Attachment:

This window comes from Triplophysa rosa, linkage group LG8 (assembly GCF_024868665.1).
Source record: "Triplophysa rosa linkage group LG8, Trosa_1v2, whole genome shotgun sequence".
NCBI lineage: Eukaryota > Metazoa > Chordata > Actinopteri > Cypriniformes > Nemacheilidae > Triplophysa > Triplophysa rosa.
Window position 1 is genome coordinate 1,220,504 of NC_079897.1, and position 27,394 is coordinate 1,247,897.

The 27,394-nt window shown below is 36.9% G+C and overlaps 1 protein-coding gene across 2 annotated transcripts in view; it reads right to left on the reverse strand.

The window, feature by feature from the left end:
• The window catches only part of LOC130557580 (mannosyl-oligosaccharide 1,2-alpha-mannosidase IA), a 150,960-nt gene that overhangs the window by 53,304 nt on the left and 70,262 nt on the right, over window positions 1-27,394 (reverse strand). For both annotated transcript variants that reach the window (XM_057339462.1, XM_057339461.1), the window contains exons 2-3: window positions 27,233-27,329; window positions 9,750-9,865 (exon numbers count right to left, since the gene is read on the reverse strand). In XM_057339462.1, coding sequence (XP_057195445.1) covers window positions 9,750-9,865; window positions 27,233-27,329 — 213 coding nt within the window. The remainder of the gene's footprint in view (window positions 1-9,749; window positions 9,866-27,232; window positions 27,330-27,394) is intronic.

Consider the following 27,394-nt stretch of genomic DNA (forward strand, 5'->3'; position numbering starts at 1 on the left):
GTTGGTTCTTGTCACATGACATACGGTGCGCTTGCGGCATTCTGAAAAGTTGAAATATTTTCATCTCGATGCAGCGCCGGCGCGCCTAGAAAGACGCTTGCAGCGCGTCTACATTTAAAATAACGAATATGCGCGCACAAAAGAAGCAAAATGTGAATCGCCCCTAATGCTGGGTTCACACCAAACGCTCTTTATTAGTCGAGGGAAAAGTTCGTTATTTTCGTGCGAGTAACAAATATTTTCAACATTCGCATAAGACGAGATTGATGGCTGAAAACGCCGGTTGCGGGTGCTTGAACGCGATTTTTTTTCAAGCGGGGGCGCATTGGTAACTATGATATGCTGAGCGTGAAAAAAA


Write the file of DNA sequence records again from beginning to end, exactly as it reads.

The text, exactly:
This window comes from Triplophysa rosa, linkage group LG8 (assembly GCF_024868665.1).
Source record: "Triplophysa rosa linkage group LG8, Trosa_1v2, whole genome shotgun sequence".
NCBI lineage: Eukaryota > Metazoa > Chordata > Actinopteri > Cypriniformes > Nemacheilidae > Triplophysa > Triplophysa rosa.
Window position 1 is genome coordinate 1,220,504 of NC_079897.1, and position 27,394 is coordinate 1,247,897.

The 27,394-nt window shown below is 36.9% G+C and overlaps 1 protein-coding gene across 2 annotated transcripts in view; it reads right to left on the reverse strand.

The window, feature by feature from the left end:
• The window catches only part of LOC130557580 (mannosyl-oligosaccharide 1,2-alpha-mannosidase IA), a 150,960-nt gene that overhangs the window by 53,304 nt on the left and 70,262 nt on the right, over window positions 1-27,394 (reverse strand). For both annotated transcript variants that reach the window (XM_057339462.1, XM_057339461.1), the window contains exons 2-3: window positions 27,233-27,329; window positions 9,750-9,865 (exon numbers count right to left, since the gene is read on the reverse strand). In XM_057339462.1, coding sequence (XP_057195445.1) covers window positions 9,750-9,865; window positions 27,233-27,329 — 213 coding nt within the window. The remainder of the gene's footprint in view (window positions 1-9,749; window positions 9,866-27,232; window positions 27,330-27,394) is intronic.

Consider the following 27,394-nt stretch of genomic DNA (forward strand, 5'->3'; position numbering starts at 1 on the left):
GTTGGTTCTTGTCACATGACATACGGTGCGCTTGCGGCATTCTGAAAAGTTGAAATATTTTCATCTCGATGCAGCGCCGGCGCGCCTAGAAAGACGCTTGCAGCGCGTCTACATTTAAAATAACGAATATGCGCGCACAAAAGAAGCAAAATGTGAATCGCCCCTAATGCTGGGTTCACACCAAACGCTCTTTATTAGTCGAGGGAAAAGTTCGTTATTTTCGTGCGAGTAACAAATATTTTCAACATTCGCATAAGACGAGATTGATGGCTGAAAACGCCGGTTGCGGGTGCTTGAACGCGATTTTTTTTCAAGCGGGGGCGCATTGGTAACTATGATATGCTGAGCGTGAAAAAAA